Marxist Theory

Marxism and nationalism

26 January 2021
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As historical materialists, Marx & Engels considered that the nation had not existed throughout all of human history, but was rather a product of socio-economic evolution and revolution which took shape during the Capitalist epoch, as production expanded from local to national level. It is a community composed of classes, dominated by a privileged exploiting class. This community has a unifying territorial and economic basis, a common language(s) and culture and a common history (real and/or mythical).

On the basis of these, a common national character has developed, with the political consequence that the nation has established, or aspires to establish, some state form for itself. The bourgeoisie is a national class; although it struggles against regionalism and localism it is limited to national boundaries. This is one of the reasons why Marx and Engels recognised that as capitalism expanded it would become a fetter on the productive capacity of humanity.

The bourgeoisie acquired their power through revolutions made by the exploited classes. They cannot claim to derive their power from God, or through royal descent, and therefore they recognise that in truth their political power derives from the nations which they lead. The bourgeoisie’s purpose in building nation states was the formation of a uniform national market. They use national armies to defend the country’s trade and investments abroad as part of the “national interest” rather than that of particular merchants or manufacturers.

A viable state needs a material economic basis which can guarantee a degree of internal stability and capacity to hold rival states at bay. It has to be able to provide the oppressed classes with a sufficient standard of living to justify their exploitation by the bourgeoisie. Economic collapse threatens class war, revolution, internal fracture and breakup. This economic reality means there is a pressure on the bourgeoisie of a given nation to conduct national wars to secure larger external markets and extract resources from other countries to ensure the long-term economic health of their own nation.

How powerful is nationalism?

In contrast to the bourgeoisie, the proletariat “has no country” and is therefore able to transcend national limitations. Reformists have dismissed this, arguing that it has been invalidated by improvements in living standards and political rights in “Western” democracies. Anti-marxists have used this concept to “prove” that Marx and Engels failed to appreciate the reality of national consciousness within the working class.

However, this formulation was neither intended as a criticism, nor a claim that the proletarian class is immune from nationalist ideology. It is rather an objective statement of the proletariat’s historic interest, one which it must become conscious of if it is to ever cease its exploitation by the bourgeoisie. Put simply, the proletariat must become consciously internationalist if it is ever to liberate itself from the yoke of bourgeois oppression.

Nationalism is a broad and deep ideological current in the bourgeois epoch, and has the power to mobilise millions against their own individual and class interests. However, the fact that national consciousness has triumphed over class consciousness during a series of reactionary imperialist and national wars and populist movements does not prove that class consciousness is incapable of transcending national consciousness.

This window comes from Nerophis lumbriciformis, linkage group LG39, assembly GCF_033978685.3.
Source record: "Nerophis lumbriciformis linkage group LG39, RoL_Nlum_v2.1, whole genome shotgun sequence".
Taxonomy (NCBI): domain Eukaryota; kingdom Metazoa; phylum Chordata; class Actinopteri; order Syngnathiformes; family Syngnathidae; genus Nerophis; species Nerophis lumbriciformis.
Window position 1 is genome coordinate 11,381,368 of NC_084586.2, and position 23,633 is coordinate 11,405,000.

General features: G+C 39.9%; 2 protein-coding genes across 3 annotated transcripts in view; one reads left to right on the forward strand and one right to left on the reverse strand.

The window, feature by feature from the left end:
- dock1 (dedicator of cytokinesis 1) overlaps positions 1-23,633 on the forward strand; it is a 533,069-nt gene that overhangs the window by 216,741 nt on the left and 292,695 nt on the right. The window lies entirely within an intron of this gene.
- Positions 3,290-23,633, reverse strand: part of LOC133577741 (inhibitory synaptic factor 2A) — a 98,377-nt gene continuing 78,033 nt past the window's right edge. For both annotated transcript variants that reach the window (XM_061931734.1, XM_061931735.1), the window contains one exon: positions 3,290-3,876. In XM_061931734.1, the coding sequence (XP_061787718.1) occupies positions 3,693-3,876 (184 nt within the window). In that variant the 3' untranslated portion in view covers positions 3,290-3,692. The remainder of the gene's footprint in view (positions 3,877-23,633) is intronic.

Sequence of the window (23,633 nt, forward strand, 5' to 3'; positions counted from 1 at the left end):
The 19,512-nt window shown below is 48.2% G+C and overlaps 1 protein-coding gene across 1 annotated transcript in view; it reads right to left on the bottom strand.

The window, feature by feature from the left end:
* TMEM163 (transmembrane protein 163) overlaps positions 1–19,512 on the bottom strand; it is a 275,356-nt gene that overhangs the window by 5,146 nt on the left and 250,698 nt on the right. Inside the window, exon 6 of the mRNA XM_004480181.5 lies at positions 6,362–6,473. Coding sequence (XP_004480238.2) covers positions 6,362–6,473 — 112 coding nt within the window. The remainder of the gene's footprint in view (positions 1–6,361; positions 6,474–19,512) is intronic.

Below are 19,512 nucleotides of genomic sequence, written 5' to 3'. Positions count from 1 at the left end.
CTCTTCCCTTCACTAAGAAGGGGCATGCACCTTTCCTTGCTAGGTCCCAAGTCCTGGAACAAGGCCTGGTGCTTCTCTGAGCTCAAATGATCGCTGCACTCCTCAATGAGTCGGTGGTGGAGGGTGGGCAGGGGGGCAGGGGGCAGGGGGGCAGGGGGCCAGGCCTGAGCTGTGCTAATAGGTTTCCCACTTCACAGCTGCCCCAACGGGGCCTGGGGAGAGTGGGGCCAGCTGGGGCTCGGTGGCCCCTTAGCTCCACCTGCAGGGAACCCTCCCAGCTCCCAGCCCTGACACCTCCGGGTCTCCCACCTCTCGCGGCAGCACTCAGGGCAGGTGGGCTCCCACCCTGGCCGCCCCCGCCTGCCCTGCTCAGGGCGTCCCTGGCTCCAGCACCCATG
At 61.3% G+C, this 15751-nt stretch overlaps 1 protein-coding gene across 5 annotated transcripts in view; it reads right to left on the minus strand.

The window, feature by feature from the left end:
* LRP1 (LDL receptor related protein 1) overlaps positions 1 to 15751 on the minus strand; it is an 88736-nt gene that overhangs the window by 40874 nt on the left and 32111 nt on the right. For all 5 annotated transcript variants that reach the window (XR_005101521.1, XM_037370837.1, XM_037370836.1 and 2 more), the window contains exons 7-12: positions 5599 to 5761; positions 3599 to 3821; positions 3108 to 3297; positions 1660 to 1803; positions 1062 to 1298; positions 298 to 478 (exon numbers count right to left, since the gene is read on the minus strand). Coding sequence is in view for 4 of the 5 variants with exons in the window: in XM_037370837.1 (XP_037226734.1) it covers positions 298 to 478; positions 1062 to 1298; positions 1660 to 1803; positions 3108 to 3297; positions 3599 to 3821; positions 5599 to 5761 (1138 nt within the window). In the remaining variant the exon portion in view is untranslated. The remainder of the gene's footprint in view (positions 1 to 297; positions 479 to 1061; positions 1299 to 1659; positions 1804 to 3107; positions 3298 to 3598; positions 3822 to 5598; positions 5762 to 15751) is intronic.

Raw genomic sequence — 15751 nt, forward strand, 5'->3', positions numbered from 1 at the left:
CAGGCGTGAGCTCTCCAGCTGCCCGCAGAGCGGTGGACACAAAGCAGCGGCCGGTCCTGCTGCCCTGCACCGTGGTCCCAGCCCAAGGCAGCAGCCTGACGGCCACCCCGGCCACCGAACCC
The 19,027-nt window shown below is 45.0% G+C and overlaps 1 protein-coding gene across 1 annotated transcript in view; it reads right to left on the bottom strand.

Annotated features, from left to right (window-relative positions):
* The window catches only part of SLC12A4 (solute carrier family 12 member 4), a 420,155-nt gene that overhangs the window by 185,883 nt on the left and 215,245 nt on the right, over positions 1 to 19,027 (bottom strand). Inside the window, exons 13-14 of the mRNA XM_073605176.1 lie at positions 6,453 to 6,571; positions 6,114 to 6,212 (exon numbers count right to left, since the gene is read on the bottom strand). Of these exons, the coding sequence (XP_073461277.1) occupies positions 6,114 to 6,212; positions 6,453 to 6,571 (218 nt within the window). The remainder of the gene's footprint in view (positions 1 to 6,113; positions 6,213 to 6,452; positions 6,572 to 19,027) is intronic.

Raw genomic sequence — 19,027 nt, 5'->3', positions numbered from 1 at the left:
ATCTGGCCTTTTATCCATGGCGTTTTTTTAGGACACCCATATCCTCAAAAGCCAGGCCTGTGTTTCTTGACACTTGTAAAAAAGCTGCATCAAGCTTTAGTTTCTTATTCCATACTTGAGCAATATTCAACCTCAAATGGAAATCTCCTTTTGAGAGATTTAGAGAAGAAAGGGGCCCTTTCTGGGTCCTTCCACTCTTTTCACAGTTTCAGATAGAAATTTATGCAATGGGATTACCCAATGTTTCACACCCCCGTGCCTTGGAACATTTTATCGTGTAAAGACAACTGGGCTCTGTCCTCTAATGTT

Marxists must understand the profound hold national consciousness has without falling victim to its mystique or failing to recognize the material contradictions which make it possible for proletarian internationalism to vanquish it.

Capitalists argue that nations are the highest possible stage of the human community. However, recent history has not seen a stable pattern of nation building on the Western European model.

The demand to be allowed to form a nation state has been used both to fight against the oppression of the imperialist epoch, as well as to exploit or to oppress others. The relative instability and vulnerability to fragmentation typical of many nations, and rivalry between nations, demonstrates that a long and stable epoch of nation states is as unlikely as the eternity of capitalism.

Socialism in one country?

The nation cannot be abolished in the same way and at the same time as the means of productions are seized by the proletariat. During the initial revolutionary phase, the proletariat raises itself to the role of the leading class of the nation. Revisionists have interpreted this to mean that there can be a whole period following the seizure of power where the proletariat can be justifiably nationalist. This is not a Marxist view but fits more into the Stalinist mode of thought.

The proletariat does not struggle to establish its dictatorship in order to build a socialist nation or to construct socialism in one country, but to initiate the world revolution. It obliterates all remnants of national oppression and seeks to internationalise its rule. This will naturally lead to the withering away of national identity, and the fusing of national culture into a common human culture.

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